Soon afterward, all four children enter Narnia together after hiding in the wardrobe. Lucy guides them to Tumnus’s cave, but they find it ransacked, with a notice from Jadis (the White Witch) proclaiming his arrest for harbouring humans. Mr. Beaver, a talking animal, finds and befriends the children, and takes them to his den. There, he and Mrs. Beaver tell them of a prophecy that the Witch’s power will fail when two Sons of Adam and two Daughters of Eve sit in the four thrones at Cair Paravel. Aslan, the great lion and the rightful King, has been absent for many years but is now “on the move again” in Narnia.
Edmund steals away to the White Witch’s castle, which is filled with statues of Narnian victims she has turned to stone. The Witch is furious when Edmund appears alone and angrier still to learn that Aslan may have returned. She takes him on her sledge to intercept the others. Meanwhile, Mr. Beaver realizes that Edmund has betrayed them, and they set off at once to seek Aslan at the Stone Table. As they travel, the Witch’s spell over Narnia begins to break: Father Christmas (who has not been seen in Narnia for a hundred years) arrives with magical presents: a sword for Peter, a help-summoning horn and a bow with arrows for Susan, a knife and a bottle of healing cordial for Lucy. The snow melts, and winter ends. Aslan welcomes the children and the Beavers to his camp near the Stone Table, and orders a party to rescue Edmund from the White Witch. The witch approaches in truce to parley with Aslan. She insists that, according to “deep magic from the dawn of time”, she has the right to kill Edmund following his treason. Aslan bargains with her privately and she renounces her claim.
That evening, Aslan secretly returns to the Stone Table, shadowed by Susan and Lucy. Aslan welcomes their company but warns them not to interfere with what is about to happen. He has traded his own life to the Witch for Edmund’s, and the girls watch from the bushes as the Witch orders Aslan tied to the Stone Table, shaved, and muzzled. She administers the killing blow herself.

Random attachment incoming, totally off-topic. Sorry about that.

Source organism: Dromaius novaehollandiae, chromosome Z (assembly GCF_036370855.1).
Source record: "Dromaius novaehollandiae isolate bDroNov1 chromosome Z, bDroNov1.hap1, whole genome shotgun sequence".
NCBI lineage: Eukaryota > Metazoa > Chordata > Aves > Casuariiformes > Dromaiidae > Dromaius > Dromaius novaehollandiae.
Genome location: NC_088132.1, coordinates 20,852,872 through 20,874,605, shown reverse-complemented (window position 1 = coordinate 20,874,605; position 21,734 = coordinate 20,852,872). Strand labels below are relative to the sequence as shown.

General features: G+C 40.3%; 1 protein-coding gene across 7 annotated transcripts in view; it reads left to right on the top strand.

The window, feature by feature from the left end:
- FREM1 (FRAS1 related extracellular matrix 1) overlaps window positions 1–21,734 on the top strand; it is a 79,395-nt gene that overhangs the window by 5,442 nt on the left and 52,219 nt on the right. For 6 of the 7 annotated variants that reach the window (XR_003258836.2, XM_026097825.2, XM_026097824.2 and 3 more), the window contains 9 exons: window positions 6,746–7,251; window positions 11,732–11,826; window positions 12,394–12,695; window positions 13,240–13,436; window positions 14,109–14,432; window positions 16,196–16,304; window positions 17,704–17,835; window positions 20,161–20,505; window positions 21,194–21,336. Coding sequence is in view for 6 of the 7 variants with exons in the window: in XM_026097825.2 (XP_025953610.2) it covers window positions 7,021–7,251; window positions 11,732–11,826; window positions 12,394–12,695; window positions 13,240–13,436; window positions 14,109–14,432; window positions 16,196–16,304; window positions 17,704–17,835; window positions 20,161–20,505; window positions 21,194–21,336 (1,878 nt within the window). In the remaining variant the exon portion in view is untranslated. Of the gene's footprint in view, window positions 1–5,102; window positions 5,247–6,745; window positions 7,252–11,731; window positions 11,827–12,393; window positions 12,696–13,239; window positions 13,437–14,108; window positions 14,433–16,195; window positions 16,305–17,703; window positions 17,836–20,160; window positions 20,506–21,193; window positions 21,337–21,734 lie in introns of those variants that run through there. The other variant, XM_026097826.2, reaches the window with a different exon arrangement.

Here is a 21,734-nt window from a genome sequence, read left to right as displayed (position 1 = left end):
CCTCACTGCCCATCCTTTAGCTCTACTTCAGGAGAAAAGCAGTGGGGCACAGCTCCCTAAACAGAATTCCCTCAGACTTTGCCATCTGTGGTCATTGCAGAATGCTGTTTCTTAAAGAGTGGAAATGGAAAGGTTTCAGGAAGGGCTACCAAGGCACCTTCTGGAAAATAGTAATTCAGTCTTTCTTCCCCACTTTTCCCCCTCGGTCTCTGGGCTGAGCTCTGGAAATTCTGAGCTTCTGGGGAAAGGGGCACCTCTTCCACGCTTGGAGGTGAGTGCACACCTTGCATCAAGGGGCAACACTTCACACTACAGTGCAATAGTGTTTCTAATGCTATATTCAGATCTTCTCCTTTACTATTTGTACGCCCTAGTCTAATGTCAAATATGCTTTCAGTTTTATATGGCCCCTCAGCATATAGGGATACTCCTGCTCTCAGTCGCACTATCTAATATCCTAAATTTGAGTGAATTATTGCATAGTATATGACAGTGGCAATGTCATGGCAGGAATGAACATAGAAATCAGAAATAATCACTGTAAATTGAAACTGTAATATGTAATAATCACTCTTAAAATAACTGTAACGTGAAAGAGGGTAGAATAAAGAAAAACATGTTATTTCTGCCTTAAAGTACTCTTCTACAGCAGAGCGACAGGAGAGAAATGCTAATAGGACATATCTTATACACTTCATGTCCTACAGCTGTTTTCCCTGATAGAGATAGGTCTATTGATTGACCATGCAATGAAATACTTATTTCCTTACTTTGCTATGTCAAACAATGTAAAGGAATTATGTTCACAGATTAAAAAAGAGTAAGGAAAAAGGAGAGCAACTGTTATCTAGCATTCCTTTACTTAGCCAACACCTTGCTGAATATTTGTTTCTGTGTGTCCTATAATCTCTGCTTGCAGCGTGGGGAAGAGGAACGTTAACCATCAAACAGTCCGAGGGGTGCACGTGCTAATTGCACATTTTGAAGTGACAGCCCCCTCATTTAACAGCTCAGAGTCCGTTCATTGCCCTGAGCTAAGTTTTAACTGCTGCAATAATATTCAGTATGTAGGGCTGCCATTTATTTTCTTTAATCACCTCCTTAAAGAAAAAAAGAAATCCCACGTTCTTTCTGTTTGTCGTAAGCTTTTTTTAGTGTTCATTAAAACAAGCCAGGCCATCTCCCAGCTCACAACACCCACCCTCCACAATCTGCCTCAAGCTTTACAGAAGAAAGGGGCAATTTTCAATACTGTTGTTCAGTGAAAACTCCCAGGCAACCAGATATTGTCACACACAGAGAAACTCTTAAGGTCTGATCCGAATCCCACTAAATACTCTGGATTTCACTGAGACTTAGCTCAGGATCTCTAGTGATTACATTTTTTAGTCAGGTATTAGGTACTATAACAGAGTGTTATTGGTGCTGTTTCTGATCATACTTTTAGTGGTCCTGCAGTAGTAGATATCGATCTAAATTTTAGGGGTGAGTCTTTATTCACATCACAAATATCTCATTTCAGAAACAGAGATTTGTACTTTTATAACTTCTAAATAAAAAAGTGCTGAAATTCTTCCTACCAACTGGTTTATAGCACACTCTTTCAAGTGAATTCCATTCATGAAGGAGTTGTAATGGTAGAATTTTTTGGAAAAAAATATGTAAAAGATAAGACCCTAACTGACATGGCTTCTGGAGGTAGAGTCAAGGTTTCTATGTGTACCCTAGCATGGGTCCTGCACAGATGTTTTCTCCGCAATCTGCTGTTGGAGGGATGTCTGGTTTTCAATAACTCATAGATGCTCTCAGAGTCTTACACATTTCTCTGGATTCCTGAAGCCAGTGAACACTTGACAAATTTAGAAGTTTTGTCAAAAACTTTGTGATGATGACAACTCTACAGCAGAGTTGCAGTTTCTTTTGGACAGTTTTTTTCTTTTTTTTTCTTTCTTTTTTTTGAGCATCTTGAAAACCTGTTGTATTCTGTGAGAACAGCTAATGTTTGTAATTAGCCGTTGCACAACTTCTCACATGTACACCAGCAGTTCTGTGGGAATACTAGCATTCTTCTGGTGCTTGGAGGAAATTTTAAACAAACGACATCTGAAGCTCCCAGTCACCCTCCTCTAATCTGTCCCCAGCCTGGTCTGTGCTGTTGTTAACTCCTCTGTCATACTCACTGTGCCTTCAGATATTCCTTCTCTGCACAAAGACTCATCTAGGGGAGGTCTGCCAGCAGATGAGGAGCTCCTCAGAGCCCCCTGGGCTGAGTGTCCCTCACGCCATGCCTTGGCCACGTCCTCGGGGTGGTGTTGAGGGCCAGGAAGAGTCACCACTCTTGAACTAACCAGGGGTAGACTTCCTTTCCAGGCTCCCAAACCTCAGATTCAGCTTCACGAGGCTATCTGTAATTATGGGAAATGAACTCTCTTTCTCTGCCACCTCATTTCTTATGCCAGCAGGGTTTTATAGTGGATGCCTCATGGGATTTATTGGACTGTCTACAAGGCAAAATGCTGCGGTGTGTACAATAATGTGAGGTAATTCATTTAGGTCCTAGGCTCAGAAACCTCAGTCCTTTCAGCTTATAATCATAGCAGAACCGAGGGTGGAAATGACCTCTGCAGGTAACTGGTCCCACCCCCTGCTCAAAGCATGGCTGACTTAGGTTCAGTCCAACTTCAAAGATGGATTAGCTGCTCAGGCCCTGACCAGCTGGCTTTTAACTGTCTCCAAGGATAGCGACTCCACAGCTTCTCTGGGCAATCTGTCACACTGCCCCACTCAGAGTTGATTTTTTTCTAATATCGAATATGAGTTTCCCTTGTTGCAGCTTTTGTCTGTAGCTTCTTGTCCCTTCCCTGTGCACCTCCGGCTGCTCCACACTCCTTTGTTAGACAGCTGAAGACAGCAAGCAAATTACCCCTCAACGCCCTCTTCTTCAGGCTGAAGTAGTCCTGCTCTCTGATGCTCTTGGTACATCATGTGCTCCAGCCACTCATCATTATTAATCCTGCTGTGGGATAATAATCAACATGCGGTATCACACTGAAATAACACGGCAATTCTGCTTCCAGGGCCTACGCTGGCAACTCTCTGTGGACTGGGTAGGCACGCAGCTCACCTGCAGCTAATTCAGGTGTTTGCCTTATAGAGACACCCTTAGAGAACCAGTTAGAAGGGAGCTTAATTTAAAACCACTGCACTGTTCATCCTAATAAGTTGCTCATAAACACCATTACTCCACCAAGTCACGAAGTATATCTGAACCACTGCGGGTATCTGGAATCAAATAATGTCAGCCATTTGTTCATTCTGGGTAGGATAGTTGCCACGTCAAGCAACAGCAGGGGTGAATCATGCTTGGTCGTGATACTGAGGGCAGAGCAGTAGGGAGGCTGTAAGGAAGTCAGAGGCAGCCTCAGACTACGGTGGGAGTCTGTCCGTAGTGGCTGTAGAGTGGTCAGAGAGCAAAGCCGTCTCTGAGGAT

Confident now of victory, the Witch leads her army away to battle. Susan and Lucy remain and keep vigil all night, weeping over Aslan’s abandoned body. They un-muzzle him, and mice gnaw away his bonds. As the sun rises, the Stone Table breaks and Aslan is restored to life. He tells Lucy and Susan that Jadis was unaware of the “deeper magic from before the dawn of time” that will resurrect an innocent killed in place of a traitor. With Lucy and Susan on his back, he hurries to the Witch’s castle to restore the stone statues to life.
Meanwhile, Peter and Edmund lead the Narnians against the Witch. Edmund breaks her wand, preventing her from turning more Narnians into stone, but he is seriously wounded. Aslan arrives with the former statues as reinforcements. The Narnians rout the Witch’s supporters, and Aslan kills the Witch himself. Aslan breathes life into those she has turned to stone on the battlefield, and Lucy uses her magic cordial to revive the wounded, starting with Edmund. The Pevensie children are crowned kings and queens of Narnia at Cair Paravel, and soon afterward, Aslan slips away and disappears. The land enjoys a Golden Age under the four siblings’ rule.
Fifteen years later, the four rulers chase a wish-granting white stag through the forest. There they rediscover the lamppost, and feel that they have seen it before. They soon find their way through branches and coats back into the wardrobe in the Professor’s house and suddenly become children again, dressed in their old clothes. Almost no time has passed in the real world, despite their many years in Narnia.
The four children consult the Professor, who immediately believes them, and hints that theirs would prove not to be the first adventure in Narnia, nor by any means the last.